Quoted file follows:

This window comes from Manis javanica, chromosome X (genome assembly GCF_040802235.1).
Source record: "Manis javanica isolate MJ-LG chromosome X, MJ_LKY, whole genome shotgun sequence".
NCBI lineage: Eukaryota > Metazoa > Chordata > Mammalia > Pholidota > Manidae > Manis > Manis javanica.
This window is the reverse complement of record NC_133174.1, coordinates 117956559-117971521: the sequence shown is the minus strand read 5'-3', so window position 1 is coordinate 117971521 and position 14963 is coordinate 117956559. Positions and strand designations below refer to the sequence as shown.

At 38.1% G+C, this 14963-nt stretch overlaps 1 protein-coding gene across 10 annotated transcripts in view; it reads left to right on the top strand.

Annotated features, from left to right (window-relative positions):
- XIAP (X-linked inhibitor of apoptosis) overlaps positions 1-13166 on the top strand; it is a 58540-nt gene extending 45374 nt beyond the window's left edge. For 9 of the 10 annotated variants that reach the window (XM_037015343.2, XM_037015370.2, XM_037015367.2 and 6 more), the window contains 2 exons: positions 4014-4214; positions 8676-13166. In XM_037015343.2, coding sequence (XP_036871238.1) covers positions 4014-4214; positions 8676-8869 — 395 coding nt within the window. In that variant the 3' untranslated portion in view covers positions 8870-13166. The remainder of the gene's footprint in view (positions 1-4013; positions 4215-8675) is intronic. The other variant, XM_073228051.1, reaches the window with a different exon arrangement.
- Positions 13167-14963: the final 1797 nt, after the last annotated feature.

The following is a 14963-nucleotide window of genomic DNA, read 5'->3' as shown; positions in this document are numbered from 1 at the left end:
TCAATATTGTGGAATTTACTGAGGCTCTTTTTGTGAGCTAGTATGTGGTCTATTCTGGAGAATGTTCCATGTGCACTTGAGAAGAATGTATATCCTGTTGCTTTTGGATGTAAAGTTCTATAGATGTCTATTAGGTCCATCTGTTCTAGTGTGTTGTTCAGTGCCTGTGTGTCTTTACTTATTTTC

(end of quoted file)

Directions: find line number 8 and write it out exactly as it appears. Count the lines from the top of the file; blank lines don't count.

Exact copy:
- Positions 13167-14963: the final 1797 nt, after the last annotated feature.